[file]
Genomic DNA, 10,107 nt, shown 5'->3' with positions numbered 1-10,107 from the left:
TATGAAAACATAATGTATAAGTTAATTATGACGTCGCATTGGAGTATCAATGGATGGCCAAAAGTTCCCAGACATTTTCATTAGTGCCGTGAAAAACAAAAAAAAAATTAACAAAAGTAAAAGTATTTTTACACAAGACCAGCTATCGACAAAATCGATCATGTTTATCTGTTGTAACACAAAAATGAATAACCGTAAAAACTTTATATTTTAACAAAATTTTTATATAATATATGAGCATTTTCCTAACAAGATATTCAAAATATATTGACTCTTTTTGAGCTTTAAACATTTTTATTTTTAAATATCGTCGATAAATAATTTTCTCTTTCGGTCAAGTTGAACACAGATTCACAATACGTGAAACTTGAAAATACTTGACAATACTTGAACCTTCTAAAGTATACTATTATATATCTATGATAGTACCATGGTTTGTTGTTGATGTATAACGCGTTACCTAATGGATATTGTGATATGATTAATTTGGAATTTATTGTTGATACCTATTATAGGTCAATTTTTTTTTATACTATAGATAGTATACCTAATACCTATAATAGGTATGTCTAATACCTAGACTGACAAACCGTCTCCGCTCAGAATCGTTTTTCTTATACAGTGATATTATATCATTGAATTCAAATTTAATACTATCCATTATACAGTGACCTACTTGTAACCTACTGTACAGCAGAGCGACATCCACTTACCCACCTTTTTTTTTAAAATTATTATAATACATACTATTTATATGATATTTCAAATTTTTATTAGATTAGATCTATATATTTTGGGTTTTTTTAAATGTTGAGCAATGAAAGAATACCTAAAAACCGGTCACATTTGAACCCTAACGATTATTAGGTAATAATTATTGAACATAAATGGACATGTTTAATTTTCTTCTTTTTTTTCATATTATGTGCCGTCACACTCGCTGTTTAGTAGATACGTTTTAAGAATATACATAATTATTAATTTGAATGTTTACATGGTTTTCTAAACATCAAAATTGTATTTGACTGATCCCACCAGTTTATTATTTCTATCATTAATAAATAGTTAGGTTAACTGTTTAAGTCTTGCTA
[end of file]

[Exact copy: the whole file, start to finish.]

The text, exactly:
Genomic DNA, 10,107 nt, shown 5'->3' with positions numbered 1-10,107 from the left:
TATGAAAACATAATGTATAAGTTAATTATGACGTCGCATTGGAGTATCAATGGATGGCCAAAAGTTCCCAGACATTTTCATTAGTGCCGTGAAAAACAAAAAAAAAATTAACAAAAGTAAAAGTATTTTTACACAAGACCAGCTATCGACAAAATCGATCATGTTTATCTGTTGTAACACAAAAATGAATAACCGTAAAAACTTTATATTTTAACAAAATTTTTATATAATATATGAGCATTTTCCTAACAAGATATTCAAAATATATTGACTCTTTTTGAGCTTTAAACATTTTTATTTTTAAATATCGTCGATAAATAATTTTCTCTTTCGGTCAAGTTGAACACAGATTCACAATACGTGAAACTTGAAAATACTTGACAATACTTGAACCTTCTAAAGTATACTATTATATATCTATGATAGTACCATGGTTTGTTGTTGATGTATAACGCGTTACCTAATGGATATTGTGATATGATTAATTTGGAATTTATTGTTGATACCTATTATAGGTCAATTTTTTTTTATACTATAGATAGTATACCTAATACCTATAATAGGTATGTCTAATACCTAGACTGACAAACCGTCTCCGCTCAGAATCGTTTTTCTTATACAGTGATATTATATCATTGAATTCAAATTTAATACTATCCATTATACAGTGACCTACTTGTAACCTACTGTACAGCAGAGCGACATCCACTTACCCACCTTTTTTTTTAAAATTATTATAATACATACTATTTATATGATATTTCAAATTTTTATTAGATTAGATCTATATATTTTGGGTTTTTTTAAATGTTGAGCAATGAAAGAATACCTAAAAACCGGTCACATTTGAACCCTAACGATTATTAGGTAATAATTATTGAACATAAATGGACATGTTTAATTTTCTTCTTTTTTTTCATATTATGTGCCGTCACACTCGCTGTTTAGTAGATACGTTTTAAGAATATACATAATTATTAATTTGAATGTTTACATGGTTTTCTAAACATCAAAATTGTATTTGACTGATCCCACCAGTTTATTATTTCTATCATTAATAAATAGTTAGGTTAACTGTTTAAGTCTTGCTA